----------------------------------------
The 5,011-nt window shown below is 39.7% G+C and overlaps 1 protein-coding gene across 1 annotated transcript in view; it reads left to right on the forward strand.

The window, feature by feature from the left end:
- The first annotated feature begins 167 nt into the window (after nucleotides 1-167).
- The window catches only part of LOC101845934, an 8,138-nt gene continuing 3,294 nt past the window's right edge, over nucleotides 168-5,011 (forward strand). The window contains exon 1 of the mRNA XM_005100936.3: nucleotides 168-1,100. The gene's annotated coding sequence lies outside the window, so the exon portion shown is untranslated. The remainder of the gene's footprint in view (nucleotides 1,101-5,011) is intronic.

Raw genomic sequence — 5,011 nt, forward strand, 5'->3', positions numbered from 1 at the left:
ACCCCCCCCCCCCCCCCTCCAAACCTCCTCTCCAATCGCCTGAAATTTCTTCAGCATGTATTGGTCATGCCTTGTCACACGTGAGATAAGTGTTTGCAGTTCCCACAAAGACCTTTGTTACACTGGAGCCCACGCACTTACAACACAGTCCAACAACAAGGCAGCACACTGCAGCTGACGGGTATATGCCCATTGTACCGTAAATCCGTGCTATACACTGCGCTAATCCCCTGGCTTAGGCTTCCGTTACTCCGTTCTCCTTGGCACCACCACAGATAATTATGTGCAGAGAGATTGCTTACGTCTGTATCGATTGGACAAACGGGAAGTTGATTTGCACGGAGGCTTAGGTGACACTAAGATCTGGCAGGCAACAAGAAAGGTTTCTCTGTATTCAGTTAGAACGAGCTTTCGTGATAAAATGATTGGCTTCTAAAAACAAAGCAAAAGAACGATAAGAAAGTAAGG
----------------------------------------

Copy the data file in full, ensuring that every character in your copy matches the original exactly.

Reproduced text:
The 5,011-nt window shown below is 39.7% G+C and overlaps 1 protein-coding gene across 1 annotated transcript in view; it reads left to right on the forward strand.

The window, feature by feature from the left end:
- The first annotated feature begins 167 nt into the window (after nucleotides 1-167).
- The window catches only part of LOC101845934, an 8,138-nt gene continuing 3,294 nt past the window's right edge, over nucleotides 168-5,011 (forward strand). The window contains exon 1 of the mRNA XM_005100936.3: nucleotides 168-1,100. The gene's annotated coding sequence lies outside the window, so the exon portion shown is untranslated. The remainder of the gene's footprint in view (nucleotides 1,101-5,011) is intronic.

Raw genomic sequence — 5,011 nt, forward strand, 5'->3', positions numbered from 1 at the left:
ACCCCCCCCCCCCCCCCTCCAAACCTCCTCTCCAATCGCCTGAAATTTCTTCAGCATGTATTGGTCATGCCTTGTCACACGTGAGATAAGTGTTTGCAGTTCCCACAAAGACCTTTGTTACACTGGAGCCCACGCACTTACAACACAGTCCAACAACAAGGCAGCACACTGCAGCTGACGGGTATATGCCCATTGTACCGTAAATCCGTGCTATACACTGCGCTAATCCCCTGGCTTAGGCTTCCGTTACTCCGTTCTCCTTGGCACCACCACAGATAATTATGTGCAGAGAGATTGCTTACGTCTGTATCGATTGGACAAACGGGAAGTTGATTTGCACGGAGGCTTAGGTGACACTAAGATCTGGCAGGCAACAAGAAAGGTTTCTCTGTATTCAGTTAGAACGAGCTTTCGTGATAAAATGATTGGCTTCTAAAAACAAAGCAAAAGAACGATAAGAAAGTAAGG